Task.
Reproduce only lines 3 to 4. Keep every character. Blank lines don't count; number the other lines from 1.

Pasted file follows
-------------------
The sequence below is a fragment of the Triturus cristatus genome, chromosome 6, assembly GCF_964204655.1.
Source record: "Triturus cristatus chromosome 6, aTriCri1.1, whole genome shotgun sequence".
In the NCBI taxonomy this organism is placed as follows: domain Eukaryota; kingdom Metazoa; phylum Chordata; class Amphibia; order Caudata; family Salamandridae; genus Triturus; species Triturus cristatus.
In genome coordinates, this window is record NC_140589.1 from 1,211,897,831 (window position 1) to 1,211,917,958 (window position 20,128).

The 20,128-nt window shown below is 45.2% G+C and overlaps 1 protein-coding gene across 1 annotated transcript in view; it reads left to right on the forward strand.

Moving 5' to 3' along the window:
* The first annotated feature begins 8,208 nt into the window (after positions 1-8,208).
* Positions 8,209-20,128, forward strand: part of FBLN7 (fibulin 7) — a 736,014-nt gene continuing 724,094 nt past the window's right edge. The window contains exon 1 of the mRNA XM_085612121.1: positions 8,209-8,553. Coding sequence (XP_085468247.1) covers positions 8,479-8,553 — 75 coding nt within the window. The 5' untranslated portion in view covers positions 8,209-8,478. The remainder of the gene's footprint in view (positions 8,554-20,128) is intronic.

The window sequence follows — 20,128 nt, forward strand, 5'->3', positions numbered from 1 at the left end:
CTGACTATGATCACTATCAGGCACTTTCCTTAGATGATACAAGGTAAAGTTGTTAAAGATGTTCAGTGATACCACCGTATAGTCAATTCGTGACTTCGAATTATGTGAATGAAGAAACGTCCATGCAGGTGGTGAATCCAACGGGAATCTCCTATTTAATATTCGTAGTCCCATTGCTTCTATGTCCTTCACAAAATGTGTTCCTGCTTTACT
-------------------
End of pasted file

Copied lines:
In the NCBI taxonomy this organism is placed as follows: domain Eukaryota; kingdom Metazoa; phylum Chordata; class Amphibia; order Caudata; family Salamandridae; genus Triturus; species Triturus cristatus.
In genome coordinates, this window is record NC_140589.1 from 1,211,897,831 (window position 1) to 1,211,917,958 (window position 20,128).